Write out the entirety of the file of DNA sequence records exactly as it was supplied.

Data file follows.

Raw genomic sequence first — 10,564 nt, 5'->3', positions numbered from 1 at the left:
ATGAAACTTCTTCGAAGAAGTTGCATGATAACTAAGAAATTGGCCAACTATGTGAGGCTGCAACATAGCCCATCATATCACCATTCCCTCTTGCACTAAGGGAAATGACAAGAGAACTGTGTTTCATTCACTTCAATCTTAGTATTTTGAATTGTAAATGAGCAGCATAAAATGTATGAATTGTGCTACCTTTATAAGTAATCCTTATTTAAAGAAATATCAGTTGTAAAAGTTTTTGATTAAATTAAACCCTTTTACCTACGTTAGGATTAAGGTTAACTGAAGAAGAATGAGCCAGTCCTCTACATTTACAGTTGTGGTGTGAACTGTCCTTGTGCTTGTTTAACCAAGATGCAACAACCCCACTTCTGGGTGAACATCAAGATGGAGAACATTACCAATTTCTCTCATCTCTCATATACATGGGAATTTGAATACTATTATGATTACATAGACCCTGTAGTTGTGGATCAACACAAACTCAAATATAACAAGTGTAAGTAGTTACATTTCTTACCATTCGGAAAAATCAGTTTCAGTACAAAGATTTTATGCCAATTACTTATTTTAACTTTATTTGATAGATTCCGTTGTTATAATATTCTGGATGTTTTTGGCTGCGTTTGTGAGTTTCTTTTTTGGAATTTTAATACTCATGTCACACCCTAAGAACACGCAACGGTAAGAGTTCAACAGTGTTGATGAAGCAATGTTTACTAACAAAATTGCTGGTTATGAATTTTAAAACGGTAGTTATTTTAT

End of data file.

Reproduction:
Raw genomic sequence first — 10,564 nt, 5'->3', positions numbered from 1 at the left:
ATGAAACTTCTTCGAAGAAGTTGCATGATAACTAAGAAATTGGCCAACTATGTGAGGCTGCAACATAGCCCATCATATCACCATTCCCTCTTGCACTAAGGGAAATGACAAGAGAACTGTGTTTCATTCACTTCAATCTTAGTATTTTGAATTGTAAATGAGCAGCATAAAATGTATGAATTGTGCTACCTTTATAAGTAATCCTTATTTAAAGAAATATCAGTTGTAAAAGTTTTTGATTAAATTAAACCCTTTTACCTACGTTAGGATTAAGGTTAACTGAAGAAGAATGAGCCAGTCCTCTACATTTACAGTTGTGGTGTGAACTGTCCTTGTGCTTGTTTAACCAAGATGCAACAACCCCACTTCTGGGTGAACATCAAGATGGAGAACATTACCAATTTCTCTCATCTCTCATATACATGGGAATTTGAATACTATTATGATTACATAGACCCTGTAGTTGTGGATCAACACAAACTCAAATATAACAAGTGTAAGTAGTTACATTTCTTACCATTCGGAAAAATCAGTTTCAGTACAAAGATTTTATGCCAATTACTTATTTTAACTTTATTTGATAGATTCCGTTGTTATAATATTCTGGATGTTTTTGGCTGCGTTTGTGAGTTTCTTTTTTGGAATTTTAATACTCATGTCACACCCTAAGAACACGCAACGGTAAGAGTTCAACAGTGTTGATGAAGCAATGTTTACTAACAAAATTGCTGGTTATGAATTTTAAAACGGTAGTTATTTTAT